2002 Denver Annual Meeting (October 27-30, 2002)

Paper No. 8
Presentation Time: 10:25 AM


GOODMAN, A.L.1, SOONG, Y.1, STRAZISAR, B.1, HEDGES, S.W.1, JONES, J.R.1, HARRISON, D.K.1 and ZHU, C.2, (1)U.S. Department of Energy, National Energy Technology Lab, P.O. Box 10940, Pittsburgh, PA 15236, (2)Department of Geology and Planetary Science, Univ of Pittsburgh, 321 Engineering Hall, Pittsburgh, PA 15260, angela.goodman@netl.doe.gov

Permanent sequestration of carbon dioxide can reduce the green house gas effect generated from combustion of fossil fuels. Injection of carbon dioxide into saline aquifer formations is one option in geologic sequestration of carbon dioxide. The estimated carbon storage capacity of saline formations in the United States is large, making them a viable long-term solution. Carbon dioxide can be trapped in saline aquifers via mineral trapping. Various carbonates such as calcite, dolomite, and siderite can be formed in the brine aquifer by mineral trapping. The extended time, however, required for mineral trapping is the major concern of this process.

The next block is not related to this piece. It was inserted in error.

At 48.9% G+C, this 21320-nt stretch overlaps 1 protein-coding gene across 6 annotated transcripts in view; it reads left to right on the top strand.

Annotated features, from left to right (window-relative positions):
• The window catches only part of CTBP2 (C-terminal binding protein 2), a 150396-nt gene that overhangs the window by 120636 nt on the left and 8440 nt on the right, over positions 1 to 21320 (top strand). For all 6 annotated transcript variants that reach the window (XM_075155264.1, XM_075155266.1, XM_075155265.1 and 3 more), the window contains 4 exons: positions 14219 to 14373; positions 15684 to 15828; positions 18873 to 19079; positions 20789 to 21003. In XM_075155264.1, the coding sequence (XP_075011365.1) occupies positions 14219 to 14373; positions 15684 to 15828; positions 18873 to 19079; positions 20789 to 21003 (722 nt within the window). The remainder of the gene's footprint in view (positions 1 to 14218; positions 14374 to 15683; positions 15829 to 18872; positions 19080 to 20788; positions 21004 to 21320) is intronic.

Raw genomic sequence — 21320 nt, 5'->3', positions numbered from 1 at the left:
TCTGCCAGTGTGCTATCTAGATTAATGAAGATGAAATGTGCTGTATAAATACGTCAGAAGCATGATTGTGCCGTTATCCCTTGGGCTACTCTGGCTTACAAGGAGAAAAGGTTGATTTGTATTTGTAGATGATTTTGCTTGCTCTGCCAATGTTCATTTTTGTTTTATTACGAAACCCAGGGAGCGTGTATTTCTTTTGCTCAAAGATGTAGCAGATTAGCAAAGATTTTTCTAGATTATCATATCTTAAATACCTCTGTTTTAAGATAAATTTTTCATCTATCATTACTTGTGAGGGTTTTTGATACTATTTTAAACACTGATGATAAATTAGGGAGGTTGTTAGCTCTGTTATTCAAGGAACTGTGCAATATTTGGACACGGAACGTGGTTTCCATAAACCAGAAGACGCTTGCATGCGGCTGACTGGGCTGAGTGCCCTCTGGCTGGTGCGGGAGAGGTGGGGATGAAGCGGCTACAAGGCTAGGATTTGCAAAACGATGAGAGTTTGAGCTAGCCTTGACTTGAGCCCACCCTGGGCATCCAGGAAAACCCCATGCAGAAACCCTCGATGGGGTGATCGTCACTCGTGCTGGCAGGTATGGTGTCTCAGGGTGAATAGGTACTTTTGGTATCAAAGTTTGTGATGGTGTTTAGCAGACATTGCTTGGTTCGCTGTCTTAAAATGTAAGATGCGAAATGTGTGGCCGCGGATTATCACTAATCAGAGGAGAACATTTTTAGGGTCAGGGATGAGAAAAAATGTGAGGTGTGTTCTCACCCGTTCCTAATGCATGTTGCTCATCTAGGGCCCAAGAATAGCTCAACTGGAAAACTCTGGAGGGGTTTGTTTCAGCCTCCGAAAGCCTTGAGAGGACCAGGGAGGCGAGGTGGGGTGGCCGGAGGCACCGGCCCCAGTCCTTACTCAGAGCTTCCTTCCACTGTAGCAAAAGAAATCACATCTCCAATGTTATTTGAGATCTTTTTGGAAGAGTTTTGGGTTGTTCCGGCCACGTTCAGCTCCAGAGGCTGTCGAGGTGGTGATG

In this study, accelerated mineral trapping experiments with brine solutions under controlled conditions have been initiated. Brine solutions were tested in a half-liter autoclave under various conditions. Preliminary results indicate that the mineral species type and amount of solid precipitation depend on the pH of the brine and the reaction conditions utilized. In addition, the reactions were modeled with an advanced geo-chemical code. The computer simulation includes all the possible chemical reactions for the formation of carbonates and various reaction parameters including temperature, pressure, ionic concentration, and pH. The combined experimental and modeling data suggest that pH plays a key role in the formation of carbonate minerals. The effects of temperature and carbon dioxide pressure have less impact on the formation of carbonates.